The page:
Parenting Young Children (PYC)
The information in this program outline is provided by the program representative and edited by the CEBC staff. This program has been reviewed by the CEBC in the following Topic Areas:
About This Program
Target Population: Parents with learning difficulties who are the main caregivers of a child aged six months through six years old
For parents/caregivers of children ages: 0 – 6
Parenting Young Children (PYC) is a comprehensive, home‐based parent training and support program for parents with learning difficulties and their young children. PYC was developed in 2003, has been evaluated and widely disseminated across Australia as a part of the Australian national strategy ‘Healthy Start’. Healthy Start is a national capacity building strategy which aims to improve health and well-being outcomes for children whose parents have learning difficulties (www.healthystart.net.au).
Practitioners use a four-section manual to guide their practice:
- Developing the Intervention
- Clarifying roles
- Setting goals with parents
- Developing the intervention (selecting a module, designing content, developing teaching materials)
- Teaching Strategies
- General principles for teaching
- Knowledge and practice skills
- Teaching strategies
- Core Content Areas (Two intervention modules)
- Module 1 – Child Care Skills assists parents to develop skills around toilet training, food preparation, nutrition, bathing, sleeping, and health care (based on Maurice Feldman’s Parent Education Program)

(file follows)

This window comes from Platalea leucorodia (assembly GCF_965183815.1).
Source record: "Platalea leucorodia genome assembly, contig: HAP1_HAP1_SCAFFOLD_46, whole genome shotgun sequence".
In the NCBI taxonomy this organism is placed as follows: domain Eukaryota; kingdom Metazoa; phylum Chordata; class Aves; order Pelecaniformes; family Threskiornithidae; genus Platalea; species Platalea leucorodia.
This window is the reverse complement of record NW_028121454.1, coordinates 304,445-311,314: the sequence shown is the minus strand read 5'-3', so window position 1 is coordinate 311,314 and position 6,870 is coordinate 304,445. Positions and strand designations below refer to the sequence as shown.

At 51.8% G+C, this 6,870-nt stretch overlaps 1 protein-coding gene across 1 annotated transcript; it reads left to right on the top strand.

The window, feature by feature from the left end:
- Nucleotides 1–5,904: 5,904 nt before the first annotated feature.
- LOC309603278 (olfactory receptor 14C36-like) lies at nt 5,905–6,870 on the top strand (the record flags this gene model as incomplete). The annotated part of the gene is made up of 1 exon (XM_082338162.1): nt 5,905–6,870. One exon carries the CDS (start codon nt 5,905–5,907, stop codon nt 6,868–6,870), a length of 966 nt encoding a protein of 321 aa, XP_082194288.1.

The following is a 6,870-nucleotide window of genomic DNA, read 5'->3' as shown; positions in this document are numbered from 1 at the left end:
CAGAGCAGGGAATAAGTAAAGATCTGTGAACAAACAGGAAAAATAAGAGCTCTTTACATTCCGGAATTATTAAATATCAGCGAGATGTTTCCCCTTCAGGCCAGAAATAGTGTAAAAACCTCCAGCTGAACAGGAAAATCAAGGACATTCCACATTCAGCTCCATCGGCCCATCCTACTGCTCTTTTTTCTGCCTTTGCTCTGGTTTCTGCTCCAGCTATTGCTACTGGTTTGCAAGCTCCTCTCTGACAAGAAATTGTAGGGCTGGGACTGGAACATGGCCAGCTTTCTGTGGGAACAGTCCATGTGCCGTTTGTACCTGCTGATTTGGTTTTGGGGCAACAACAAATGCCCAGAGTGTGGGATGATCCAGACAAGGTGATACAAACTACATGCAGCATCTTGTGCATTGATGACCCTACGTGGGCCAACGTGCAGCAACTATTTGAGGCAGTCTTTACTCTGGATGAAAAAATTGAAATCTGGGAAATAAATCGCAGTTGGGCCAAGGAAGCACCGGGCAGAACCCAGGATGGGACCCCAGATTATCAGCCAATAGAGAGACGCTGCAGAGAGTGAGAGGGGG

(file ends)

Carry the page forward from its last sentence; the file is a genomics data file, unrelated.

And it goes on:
- Module 2 – Parent–Child Interactions teaches parents to provide stimulating play activities for their child, and how to use praise, modeling, and other parent-child interaction skills (based on Sheila Eyberg’s Parent-Child Interaction Therapy)
- Putting It All Together
- Practitioner skills
- Program adherence
- Promoting generalization and maintenance of skills
The goals of Parenting Young Children (PYC) are to:
- Facilitate the acquisition and maintenance of good child health and development.
- Improve and maintain the quality and safety of the home environment.
- Improve the quality of the parent-child relationship by increasing parental warmth and positive attention towards the child.
- Increase children’s understanding and use of language.
Date Research Evidence Last Reviewed by CEBC: March 2014
Date Program Content Last Reviewed by Program Staff: March 2014
Date Program Originally Loaded onto CEBC: March 2014